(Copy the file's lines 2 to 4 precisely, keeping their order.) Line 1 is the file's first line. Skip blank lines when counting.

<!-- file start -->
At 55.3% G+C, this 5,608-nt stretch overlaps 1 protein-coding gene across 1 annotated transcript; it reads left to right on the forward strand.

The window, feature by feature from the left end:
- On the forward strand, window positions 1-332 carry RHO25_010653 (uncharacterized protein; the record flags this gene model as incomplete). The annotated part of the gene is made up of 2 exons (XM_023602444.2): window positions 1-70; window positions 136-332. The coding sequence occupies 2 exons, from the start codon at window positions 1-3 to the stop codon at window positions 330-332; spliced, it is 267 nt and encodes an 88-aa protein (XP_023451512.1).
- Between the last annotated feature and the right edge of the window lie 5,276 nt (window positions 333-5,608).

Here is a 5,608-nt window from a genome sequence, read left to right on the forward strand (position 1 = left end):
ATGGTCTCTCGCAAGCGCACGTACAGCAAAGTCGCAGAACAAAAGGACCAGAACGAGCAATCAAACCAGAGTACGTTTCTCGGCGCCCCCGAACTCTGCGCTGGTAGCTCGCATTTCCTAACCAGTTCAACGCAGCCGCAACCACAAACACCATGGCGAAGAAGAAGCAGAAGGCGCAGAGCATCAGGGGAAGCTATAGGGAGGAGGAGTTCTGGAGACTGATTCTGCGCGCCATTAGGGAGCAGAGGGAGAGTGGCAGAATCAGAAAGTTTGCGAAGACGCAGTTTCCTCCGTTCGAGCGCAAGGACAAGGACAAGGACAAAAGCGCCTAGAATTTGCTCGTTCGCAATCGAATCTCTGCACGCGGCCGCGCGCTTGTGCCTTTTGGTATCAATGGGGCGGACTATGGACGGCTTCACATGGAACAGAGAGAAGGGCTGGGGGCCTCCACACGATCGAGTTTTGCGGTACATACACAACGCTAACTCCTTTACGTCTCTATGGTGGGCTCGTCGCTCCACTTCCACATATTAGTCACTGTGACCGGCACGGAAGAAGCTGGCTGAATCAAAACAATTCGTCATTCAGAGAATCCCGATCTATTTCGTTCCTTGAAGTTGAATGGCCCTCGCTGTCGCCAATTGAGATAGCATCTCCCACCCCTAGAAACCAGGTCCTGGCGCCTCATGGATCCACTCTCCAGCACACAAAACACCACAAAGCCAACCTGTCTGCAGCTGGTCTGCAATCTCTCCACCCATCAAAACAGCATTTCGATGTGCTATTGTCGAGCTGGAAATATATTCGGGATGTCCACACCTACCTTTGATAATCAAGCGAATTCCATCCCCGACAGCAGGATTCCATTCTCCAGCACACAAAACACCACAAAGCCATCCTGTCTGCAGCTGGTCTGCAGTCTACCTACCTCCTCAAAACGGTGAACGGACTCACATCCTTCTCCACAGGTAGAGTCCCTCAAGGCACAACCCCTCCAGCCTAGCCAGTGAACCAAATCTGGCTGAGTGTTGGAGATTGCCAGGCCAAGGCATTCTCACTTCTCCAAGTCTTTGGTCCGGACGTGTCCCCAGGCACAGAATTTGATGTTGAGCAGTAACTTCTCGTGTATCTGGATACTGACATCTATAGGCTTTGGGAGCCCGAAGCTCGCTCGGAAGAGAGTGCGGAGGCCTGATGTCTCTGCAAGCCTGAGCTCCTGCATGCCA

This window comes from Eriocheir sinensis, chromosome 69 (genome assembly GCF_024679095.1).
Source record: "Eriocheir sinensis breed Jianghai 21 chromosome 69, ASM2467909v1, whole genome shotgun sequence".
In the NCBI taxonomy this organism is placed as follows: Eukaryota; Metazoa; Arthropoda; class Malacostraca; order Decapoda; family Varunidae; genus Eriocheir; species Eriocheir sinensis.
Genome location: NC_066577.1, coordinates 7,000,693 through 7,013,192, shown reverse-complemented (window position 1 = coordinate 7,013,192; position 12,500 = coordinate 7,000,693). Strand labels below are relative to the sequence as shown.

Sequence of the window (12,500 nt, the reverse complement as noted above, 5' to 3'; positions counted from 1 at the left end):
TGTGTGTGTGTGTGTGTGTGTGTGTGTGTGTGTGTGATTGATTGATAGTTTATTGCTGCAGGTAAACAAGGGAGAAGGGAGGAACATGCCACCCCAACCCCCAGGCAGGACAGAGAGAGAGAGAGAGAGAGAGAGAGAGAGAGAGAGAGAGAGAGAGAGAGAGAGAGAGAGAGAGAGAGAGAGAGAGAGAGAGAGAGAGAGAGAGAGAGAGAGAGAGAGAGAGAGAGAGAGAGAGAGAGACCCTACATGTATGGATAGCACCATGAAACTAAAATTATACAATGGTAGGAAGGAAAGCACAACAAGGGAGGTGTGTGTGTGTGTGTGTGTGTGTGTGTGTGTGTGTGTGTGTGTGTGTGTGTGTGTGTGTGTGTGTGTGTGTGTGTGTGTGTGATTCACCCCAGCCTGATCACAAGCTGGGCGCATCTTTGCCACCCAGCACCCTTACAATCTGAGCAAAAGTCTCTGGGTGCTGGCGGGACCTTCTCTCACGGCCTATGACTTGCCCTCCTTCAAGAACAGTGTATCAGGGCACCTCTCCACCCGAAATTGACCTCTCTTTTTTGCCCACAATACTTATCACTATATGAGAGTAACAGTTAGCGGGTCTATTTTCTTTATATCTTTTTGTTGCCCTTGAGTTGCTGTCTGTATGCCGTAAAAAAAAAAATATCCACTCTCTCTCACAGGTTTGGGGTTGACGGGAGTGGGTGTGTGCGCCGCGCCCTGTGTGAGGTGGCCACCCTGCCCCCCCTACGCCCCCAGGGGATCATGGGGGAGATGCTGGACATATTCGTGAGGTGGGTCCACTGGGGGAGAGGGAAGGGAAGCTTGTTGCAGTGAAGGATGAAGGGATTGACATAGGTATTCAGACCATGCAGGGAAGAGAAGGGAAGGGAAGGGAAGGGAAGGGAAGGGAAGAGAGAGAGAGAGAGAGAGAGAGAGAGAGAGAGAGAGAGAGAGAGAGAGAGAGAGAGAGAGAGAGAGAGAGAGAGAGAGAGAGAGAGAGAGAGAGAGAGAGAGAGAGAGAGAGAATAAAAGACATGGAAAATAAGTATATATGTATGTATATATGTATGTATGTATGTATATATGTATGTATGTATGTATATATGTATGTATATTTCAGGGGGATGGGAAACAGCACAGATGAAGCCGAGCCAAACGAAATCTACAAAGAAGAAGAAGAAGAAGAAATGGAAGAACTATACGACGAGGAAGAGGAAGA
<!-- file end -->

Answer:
The window, feature by feature from the left end:
- On the forward strand, window positions 1-332 carry RHO25_010653 (uncharacterized protein; the record flags this gene model as incomplete). The annotated part of the gene is made up of 2 exons (XM_023602444.2): window positions 1-70; window positions 136-332. The coding sequence occupies 2 exons, from the start codon at window positions 1-3 to the stop codon at window positions 330-332; spliced, it is 267 nt and encodes an 88-aa protein (XP_023451512.1).
- Between the last annotated feature and the right edge of the window lie 5,276 nt (window positions 333-5,608).